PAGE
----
Grandparents are often the most called upon babysitters of grandchildren providing loving care to children while assuring the kids’ parents that they are in safe, gentle hands.
Sometimes, though, children will misbehave and must be disciplined by their grandparents, who are prone to believe that the precious grandchildren can do no wrong. While this can be difficult for some grandparents, children must learn to behave in an appropriate manner.
Outlining the Rules
Children cannot be expected to follow rules that are never expressed, so parents, grandparents, and other caregivers must be sure that the children in their care understand what is expected of them.
Cooperation with house rules and consequences for disobeying them will vary, of course, depending on the age of the children, but even toddlers can learn to follow simple guidelines.
From returning their belongings to their proper places to obeying curfews, kids need specific instruction on what the adults in their lives believe is appropriate behaviour.
Following the Parents’ Lead
More often than not, grandparents are happy to allow their grandchildren’s parents decide on not only the rules that the kids are expected to obey, but also the disciplinary measures that will be implemented if children choose to disregard those rules.
If Grandma or Grandpa are providing assistance in caring for the children, however, it may fall to them to discipline the grandchildren when their parents are not present.
It can be most helpful if parents are certain to discuss their expectations with grandparents before leaving the children in their care so that there are no misunderstandings.
It is equally important that the children are made to understand that they are expected to obey their grandparents and that if they do not, the consequences will be the same as if they disobeyed their parents.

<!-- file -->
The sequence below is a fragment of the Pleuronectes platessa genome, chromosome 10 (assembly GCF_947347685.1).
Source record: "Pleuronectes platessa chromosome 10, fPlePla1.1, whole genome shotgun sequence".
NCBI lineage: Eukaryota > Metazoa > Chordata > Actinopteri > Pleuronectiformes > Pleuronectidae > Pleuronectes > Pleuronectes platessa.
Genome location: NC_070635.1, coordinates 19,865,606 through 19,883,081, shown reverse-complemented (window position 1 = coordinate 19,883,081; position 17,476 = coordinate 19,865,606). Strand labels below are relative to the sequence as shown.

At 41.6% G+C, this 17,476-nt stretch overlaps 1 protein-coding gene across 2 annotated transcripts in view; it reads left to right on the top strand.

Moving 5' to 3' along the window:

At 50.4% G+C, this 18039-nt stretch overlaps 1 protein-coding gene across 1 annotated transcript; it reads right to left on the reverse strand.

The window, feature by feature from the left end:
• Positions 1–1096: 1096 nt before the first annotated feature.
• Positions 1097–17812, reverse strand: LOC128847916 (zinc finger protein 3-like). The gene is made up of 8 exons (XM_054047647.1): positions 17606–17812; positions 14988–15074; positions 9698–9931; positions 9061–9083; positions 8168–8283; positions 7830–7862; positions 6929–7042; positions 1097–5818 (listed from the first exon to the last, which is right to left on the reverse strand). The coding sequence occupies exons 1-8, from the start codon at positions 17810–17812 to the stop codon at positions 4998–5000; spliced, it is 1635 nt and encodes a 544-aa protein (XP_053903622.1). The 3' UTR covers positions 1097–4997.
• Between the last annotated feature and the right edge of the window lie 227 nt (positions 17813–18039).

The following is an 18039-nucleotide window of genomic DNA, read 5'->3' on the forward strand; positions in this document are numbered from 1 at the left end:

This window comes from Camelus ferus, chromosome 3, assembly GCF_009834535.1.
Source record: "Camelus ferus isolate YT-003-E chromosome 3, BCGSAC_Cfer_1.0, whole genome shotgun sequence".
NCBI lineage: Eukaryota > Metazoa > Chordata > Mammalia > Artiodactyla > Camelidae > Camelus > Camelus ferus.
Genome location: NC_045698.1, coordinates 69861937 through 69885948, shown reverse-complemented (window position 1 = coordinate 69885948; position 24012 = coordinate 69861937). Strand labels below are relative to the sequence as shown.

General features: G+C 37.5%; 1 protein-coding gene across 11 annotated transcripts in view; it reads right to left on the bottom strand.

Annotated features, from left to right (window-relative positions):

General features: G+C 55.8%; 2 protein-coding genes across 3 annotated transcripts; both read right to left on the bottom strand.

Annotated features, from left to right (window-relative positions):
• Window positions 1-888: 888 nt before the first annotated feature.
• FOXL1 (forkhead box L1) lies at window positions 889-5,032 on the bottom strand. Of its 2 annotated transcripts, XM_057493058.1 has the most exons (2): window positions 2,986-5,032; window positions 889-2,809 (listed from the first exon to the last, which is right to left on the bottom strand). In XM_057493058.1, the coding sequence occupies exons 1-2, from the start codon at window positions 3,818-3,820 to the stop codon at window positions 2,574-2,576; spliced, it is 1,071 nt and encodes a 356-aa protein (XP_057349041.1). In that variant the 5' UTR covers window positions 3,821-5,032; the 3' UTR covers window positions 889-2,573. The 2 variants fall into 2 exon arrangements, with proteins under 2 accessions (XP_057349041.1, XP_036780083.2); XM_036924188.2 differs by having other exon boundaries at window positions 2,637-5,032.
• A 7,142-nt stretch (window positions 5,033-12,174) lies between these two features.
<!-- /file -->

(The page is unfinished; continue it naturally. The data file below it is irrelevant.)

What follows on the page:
When everyone has a clear understanding of what is expected, there are sure to be far fewer instances when punishment is necessary.
Differences of Opinion
Children seem to have the innate ability to recognise and take advantage of inconsistencies in family rules, so parents and grandparents should make every effort to present a united front.
If the adults disagree as to what is considered acceptable behaviour or reasonable consequences for misbehaviour, they should be careful to work out their differences and come to reasonable compromises.
When grandchildren are being cared for in the homes of the grandparents, it is not unreasonable that the kids should be expected to respect any limitations that are placed upon them regarding the respectful treatment of their grandparents’ belongings.
In the end, parents have the ultimate say in all matters regarding their children, so grandparents need to be as flexible as possible in order to keep peace.
Doing What is Best for Children
Overall, today’s children are afforded more leeway in matters of behaviour than was the norm a few generations ago. Many modern parents have a more relaxed attitude about discipline than their parents did, but some things have not changed.
Children learn a great deal from watching the actions of the adults in their lives and will often mimic the behaviours of older family members. For this reason, it is vital that adults who care for children provide examples of respectful and honourable behaviour.
Rules and disciplinary measures are not meant to be bad things, but instead are important steps that caring parents and grandparents implement in order to guide children toward self-controlled, respectful behaviour.